Wednesday, June 05, 2013

South Bend Deputy Prosecutor Loses Job For Failing To Prosecute Father Who Later Killed 6-Year Old Daughter

The South Bend Tribune reports on St. Joseph County Prosecutor Michael Dvorak's decision to seek the resignation of one of his deputy prosecutors after learning the deputy failed to prosecute a father who violated a protective order and who later killed his 6-year old daughter. Edward Mwaura's estranged wife called police to complain that her husband had come to her home in violation of a protective order on May 30. No charges were filed against Mwaura when a deputy prosecutor failed to find the active protective order because the man's name was misspelled in the court's database. Police responded to another domestic dispute at the home less than three days letter. Before they could arrive, Mwaura had stabbed to death his 6-year old daughter.

"This is my office, and these are my deputy prosecutors, and we should have filed a charge of violation of a protective order," Dvorak said. "We would have if we would have done more than a cursory review of the evidence." Dvorak blamed the deputy prosecutor for failing to locate the file containing the outstanding protective order against Mwaura. "This DPA failed to exercise the thoroughness expected, particularly in crimes with women and children as victims of domestic abuse," Dvorak.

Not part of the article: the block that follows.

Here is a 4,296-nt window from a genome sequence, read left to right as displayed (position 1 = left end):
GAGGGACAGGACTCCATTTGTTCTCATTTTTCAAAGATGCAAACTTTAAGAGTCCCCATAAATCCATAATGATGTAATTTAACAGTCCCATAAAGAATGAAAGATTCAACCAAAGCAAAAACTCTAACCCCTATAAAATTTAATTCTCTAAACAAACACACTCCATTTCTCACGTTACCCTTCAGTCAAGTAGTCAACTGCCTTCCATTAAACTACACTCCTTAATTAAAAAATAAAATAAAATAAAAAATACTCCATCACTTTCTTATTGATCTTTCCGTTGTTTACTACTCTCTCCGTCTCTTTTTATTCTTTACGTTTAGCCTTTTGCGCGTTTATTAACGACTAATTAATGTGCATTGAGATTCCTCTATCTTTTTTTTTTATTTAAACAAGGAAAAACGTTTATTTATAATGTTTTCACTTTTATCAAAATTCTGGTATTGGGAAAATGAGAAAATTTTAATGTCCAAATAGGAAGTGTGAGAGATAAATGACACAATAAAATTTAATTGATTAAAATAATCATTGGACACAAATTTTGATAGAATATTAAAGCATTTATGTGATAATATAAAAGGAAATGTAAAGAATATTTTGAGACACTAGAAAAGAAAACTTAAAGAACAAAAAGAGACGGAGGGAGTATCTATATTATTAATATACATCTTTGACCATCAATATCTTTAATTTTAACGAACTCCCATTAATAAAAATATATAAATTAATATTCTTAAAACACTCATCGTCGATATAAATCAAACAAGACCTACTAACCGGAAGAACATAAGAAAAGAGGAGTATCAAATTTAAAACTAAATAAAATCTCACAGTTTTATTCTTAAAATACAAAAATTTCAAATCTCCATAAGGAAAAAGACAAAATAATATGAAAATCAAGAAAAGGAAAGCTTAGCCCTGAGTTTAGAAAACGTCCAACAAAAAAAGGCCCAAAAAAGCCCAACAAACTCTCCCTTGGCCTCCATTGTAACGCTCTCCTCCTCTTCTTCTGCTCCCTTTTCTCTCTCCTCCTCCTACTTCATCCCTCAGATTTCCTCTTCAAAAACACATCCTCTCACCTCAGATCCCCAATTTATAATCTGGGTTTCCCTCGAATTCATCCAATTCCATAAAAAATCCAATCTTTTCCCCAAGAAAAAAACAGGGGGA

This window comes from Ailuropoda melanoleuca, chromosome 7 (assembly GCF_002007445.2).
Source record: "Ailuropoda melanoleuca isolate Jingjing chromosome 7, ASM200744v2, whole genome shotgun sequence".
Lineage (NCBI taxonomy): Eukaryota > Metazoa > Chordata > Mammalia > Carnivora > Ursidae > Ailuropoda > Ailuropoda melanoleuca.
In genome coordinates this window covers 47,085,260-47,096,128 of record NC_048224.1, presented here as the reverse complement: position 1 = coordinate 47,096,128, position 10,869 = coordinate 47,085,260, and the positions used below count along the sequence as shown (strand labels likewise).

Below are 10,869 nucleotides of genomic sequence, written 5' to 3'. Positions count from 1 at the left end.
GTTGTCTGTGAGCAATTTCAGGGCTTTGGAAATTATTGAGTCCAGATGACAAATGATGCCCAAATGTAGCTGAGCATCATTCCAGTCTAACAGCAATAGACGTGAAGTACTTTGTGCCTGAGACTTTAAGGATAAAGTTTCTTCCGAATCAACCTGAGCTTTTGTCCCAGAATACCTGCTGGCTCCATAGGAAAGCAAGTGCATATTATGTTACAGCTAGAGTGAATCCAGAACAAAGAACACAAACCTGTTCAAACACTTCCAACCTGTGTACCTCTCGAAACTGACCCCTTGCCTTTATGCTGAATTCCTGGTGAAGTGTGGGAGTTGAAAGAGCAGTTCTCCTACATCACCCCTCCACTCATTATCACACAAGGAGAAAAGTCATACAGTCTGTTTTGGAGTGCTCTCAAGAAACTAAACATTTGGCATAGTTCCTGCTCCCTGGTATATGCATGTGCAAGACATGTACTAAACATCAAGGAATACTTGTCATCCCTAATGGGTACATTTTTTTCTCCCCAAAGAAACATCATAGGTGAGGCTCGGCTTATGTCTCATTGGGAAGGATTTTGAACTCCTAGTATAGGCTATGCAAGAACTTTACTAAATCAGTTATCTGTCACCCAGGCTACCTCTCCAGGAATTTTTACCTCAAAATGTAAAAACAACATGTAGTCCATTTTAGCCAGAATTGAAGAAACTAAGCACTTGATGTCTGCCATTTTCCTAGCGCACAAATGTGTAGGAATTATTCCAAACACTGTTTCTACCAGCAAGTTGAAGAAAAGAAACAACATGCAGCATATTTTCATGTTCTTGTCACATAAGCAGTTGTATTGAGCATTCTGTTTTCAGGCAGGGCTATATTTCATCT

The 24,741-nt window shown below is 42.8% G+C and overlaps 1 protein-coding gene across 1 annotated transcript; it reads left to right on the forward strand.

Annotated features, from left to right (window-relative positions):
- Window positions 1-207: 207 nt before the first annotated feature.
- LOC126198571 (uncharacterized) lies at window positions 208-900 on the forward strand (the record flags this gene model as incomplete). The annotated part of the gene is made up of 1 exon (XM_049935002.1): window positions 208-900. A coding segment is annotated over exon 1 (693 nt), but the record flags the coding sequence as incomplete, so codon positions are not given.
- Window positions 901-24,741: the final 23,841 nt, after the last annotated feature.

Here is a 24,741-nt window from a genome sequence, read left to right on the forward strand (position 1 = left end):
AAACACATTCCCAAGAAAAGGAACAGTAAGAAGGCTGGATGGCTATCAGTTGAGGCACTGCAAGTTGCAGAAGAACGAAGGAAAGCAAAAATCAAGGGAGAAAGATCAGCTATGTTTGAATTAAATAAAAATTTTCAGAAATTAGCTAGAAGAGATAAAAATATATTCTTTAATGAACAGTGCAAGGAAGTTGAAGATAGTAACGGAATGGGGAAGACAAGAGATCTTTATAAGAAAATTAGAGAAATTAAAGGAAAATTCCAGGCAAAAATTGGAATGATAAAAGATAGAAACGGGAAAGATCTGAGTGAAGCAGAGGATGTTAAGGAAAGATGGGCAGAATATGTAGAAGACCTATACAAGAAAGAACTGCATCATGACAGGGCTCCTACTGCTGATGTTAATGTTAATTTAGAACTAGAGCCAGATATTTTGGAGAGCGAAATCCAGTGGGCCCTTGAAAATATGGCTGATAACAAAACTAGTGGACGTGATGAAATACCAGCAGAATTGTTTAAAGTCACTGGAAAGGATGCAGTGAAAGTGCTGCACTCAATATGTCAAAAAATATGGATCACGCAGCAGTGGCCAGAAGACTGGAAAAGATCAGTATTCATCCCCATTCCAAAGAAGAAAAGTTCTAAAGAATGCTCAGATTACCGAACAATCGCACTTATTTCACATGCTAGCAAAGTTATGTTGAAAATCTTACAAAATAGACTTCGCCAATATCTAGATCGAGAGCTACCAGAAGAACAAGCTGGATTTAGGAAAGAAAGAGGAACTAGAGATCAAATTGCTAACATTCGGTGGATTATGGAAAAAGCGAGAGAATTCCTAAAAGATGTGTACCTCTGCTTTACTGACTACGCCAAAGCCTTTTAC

This case doesn't reveal whether case workers for the Department of Child Services failed in any way to help protect this child; however, another case that originated in South Bend with ties to Indianapolis is troubling. In a separate story, The Tribune reports on the case of a 4-year old boy that everyone agrees has been subject to abuse. The boy's father, David Weist, was granted sole custody of his son after a DCS investigation revealed that his mother, who resided in Indianapolis, had abused him. Because the abuse occurred in Marion County, that's where the abuse case was referred by authorities. Although a CPS report stated that the child would not be returning to his mother's care at the time the father was granted sole custody, that's not how things turned out.

A year ago, the mother filed a petition in the Marion County Circuit Court to re-establish her visitation rights. The court granted her limited supervised visitation rights initially that could be expanded to weekend visitation and gradually growing until the visitations encompassed the entire weekend. According to the father, the boy was returned to his care upset and bruised after the first visit. Weist hired an Indianapolis attorney, who attempted to get an emergency order ending the mother's visitation rights. To their disappointment, a DCS caseworker failed to testify at the emergency hearing according to a spokesperson because of lack of sufficient notice. The mother blamed the father for the injuries, and the judge ruled there was a lack of evidence to conclude who had caused the injuries so the mother's visitation rights should remain in place. Quoting from the order, The Tribune reports: